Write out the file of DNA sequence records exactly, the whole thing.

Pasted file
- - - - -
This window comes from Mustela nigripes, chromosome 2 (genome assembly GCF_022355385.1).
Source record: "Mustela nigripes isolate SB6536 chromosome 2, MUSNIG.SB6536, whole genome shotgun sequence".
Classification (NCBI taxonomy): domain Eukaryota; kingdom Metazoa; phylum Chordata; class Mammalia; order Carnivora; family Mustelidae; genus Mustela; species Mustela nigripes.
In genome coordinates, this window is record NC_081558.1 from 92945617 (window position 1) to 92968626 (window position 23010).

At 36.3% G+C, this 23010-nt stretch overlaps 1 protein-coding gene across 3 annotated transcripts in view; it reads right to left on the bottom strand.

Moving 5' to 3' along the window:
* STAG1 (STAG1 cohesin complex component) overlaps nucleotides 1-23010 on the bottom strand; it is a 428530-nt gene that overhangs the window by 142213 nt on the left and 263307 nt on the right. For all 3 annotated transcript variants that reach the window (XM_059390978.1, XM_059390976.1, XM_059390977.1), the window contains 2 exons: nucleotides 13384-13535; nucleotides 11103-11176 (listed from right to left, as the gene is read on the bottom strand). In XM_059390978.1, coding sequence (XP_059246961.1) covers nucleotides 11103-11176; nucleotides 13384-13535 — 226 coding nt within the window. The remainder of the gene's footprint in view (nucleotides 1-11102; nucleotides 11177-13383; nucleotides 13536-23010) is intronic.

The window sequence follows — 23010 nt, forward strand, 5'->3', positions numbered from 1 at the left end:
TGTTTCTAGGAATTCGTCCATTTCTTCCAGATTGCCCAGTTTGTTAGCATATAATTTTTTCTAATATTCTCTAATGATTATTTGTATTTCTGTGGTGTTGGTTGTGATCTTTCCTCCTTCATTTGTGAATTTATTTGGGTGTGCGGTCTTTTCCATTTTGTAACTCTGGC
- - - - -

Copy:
This window comes from Mustela nigripes, chromosome 2 (genome assembly GCF_022355385.1).
Source record: "Mustela nigripes isolate SB6536 chromosome 2, MUSNIG.SB6536, whole genome shotgun sequence".
Classification (NCBI taxonomy): domain Eukaryota; kingdom Metazoa; phylum Chordata; class Mammalia; order Carnivora; family Mustelidae; genus Mustela; species Mustela nigripes.
In genome coordinates, this window is record NC_081558.1 from 92945617 (window position 1) to 92968626 (window position 23010).

At 36.3% G+C, this 23010-nt stretch overlaps 1 protein-coding gene across 3 annotated transcripts in view; it reads right to left on the bottom strand.

Moving 5' to 3' along the window:
* STAG1 (STAG1 cohesin complex component) overlaps nucleotides 1-23010 on the bottom strand; it is a 428530-nt gene that overhangs the window by 142213 nt on the left and 263307 nt on the right. For all 3 annotated transcript variants that reach the window (XM_059390978.1, XM_059390976.1, XM_059390977.1), the window contains 2 exons: nucleotides 13384-13535; nucleotides 11103-11176 (listed from right to left, as the gene is read on the bottom strand). In XM_059390978.1, coding sequence (XP_059246961.1) covers nucleotides 11103-11176; nucleotides 13384-13535 — 226 coding nt within the window. The remainder of the gene's footprint in view (nucleotides 1-11102; nucleotides 11177-13383; nucleotides 13536-23010) is intronic.

The window sequence follows — 23010 nt, forward strand, 5'->3', positions numbered from 1 at the left end:
TGTTTCTAGGAATTCGTCCATTTCTTCCAGATTGCCCAGTTTGTTAGCATATAATTTTTTCTAATATTCTCTAATGATTATTTGTATTTCTGTGGTGTTGGTTGTGATCTTTCCTCCTTCATTTGTGAATTTATTTGGGTGTGCGGTCTTTTCCATTTTGTAACTCTGGC